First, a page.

Saturday, January 19, 2008

Bad Parenting Syllabus, Day One: Tell son he will be eaten by a lion

Day One: When your child is unusually naughty, read Maurice Sendak's Pierre: A Cautionary Tale, part of the Nutshell Library. Pierre is about a naughty little boy who keeps saying "I don't care" and is subsequently eaten by a hungry lion. The story ends well with the boy released and the lion staying on with the family as a weekend guest, but the little boy does spend part of the plot in the lion's tummy. Tell your boy that he will be eaten by a lion if he doesn't listen to mommy and daddy. Watch his eyes grow wide. Chortle with satisfaction. Learn to live with his subsequent fear of "wions."

More Bad Parenting tips arriving soon! Comes fully loaded with a healthy dose of remorse, self-recrimination, and extra savings coupons on future therapy for both child and parent.

Friday, January 18, 2008

Wandering the Halls in a Stained Nightie

In my usual spirit of telling stories creepy enough to curdle the fur on a poodle, I was reminded today of my last experience with birthing a child. It's a little story I like to call "Wandering the Halls in a Stained Nightie Looking for My Baby." (Soon to be released on Lifetime Movie Network.)

The place: Lawrence Hospital, Bronxville, NY. The story of the actual birth event is not so exciting. Everything went grandly. So grandly, in fact, that I recall slurring in a drug-induced stupor, "The baby is crowning? Reeeeeaally?" Now that's a good birth experience. When the baby (soon to become My German Changeling Child) was handed to me, I did have this ominous thought about his looks: "Well, we'll love him anyway." But the little mite is now 2 1/2 and really terribly cute, despite his propensity to gnaw the noses off stuffed animals and speak in a guttural German accent. So if your newborn baby is ugly don't despair.

It was after the birth that things started to go downhill. I was moved to a shared room with a nitwit who had just given birth to a 5 1/2-pound nubbin named Johnny. Although hospital policy prohibited more than a few visitors at a time, this woman had people come in tour buses to troop through her room. They came in batches of 10-15 people at a time, with all their kids in tow, to ooh and ahh over wretched little Johnny in his bassinet.

When the loutish kids walked in they all tracked mud through my side of the room, despite the flimsy "privacy curtain." They dropped candy wrappers and got in mock fights over my bed while I tried to get the baby to latch on. Some of them opened the drawers and rooted through them (looking for free used blankies or nighties?), or took the rubber gloves from the box on the wall and snapped them at each other like slingshots. Some of the commentary from their awful parents went like this:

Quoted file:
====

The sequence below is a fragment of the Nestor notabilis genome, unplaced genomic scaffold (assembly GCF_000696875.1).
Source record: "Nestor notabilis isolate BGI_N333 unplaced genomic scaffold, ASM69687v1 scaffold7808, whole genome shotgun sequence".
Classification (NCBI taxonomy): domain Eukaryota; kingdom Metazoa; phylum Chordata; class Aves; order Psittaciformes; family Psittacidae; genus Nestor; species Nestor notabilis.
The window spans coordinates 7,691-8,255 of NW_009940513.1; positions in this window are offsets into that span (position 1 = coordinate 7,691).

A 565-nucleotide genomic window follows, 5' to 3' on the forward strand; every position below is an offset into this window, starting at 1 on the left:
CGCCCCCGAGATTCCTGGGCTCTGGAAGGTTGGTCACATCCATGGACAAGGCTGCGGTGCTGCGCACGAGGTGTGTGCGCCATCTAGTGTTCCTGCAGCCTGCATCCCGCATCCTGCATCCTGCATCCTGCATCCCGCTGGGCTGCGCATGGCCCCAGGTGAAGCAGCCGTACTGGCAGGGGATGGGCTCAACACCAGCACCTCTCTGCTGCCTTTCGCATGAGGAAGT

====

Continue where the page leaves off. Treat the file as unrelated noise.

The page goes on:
"He's a precious, poifect angel!"
"What a dawwwllbaby!"
"Bet you can't wait to have a Corona, honey!"

A frickin' Corona? How about a double dirty martini with three olives, stirred please?

Little Miss Twatlet was not nursing, so she fell blissfully asleep while the nurses took Johnny away to feed him bottles all night long. I sat there awake all night long and struggled to nurse my own baby; it was not going well. When the nurse arrived I asked plaintively, "Is there a lactation consultant on staff?"

"A what?" she wondered.

"A lactation consultant. Someone who can help you with problems nursing."

"Um, channel 5 on TV," she mumbled."Everything you need on TV."

The TV channel showed some dowdy, fat-breasted women blissfully nursing their infants with no troubles at all. No one else could help. I struggled on mightily, only feeling happiness when the girl next door awoke in the night groaning in pain.

"I towaah [translation: tore]...I towaah!" she hissed to the nurse. "When the baby came out I towaah down theeeaah. It hoits!" Apparently, her 5 1/2-pound lumplet of a baby had shot out so fast, right through the air into the doctor's arms, that he tore her stem to stern, as they say. Hehhehe.

She whimpered like that for the next day or so. Meanwhile, I was suffering even more. At about 4 am I rang for the nurse and asked her to take the baby away for one hour so I could rest.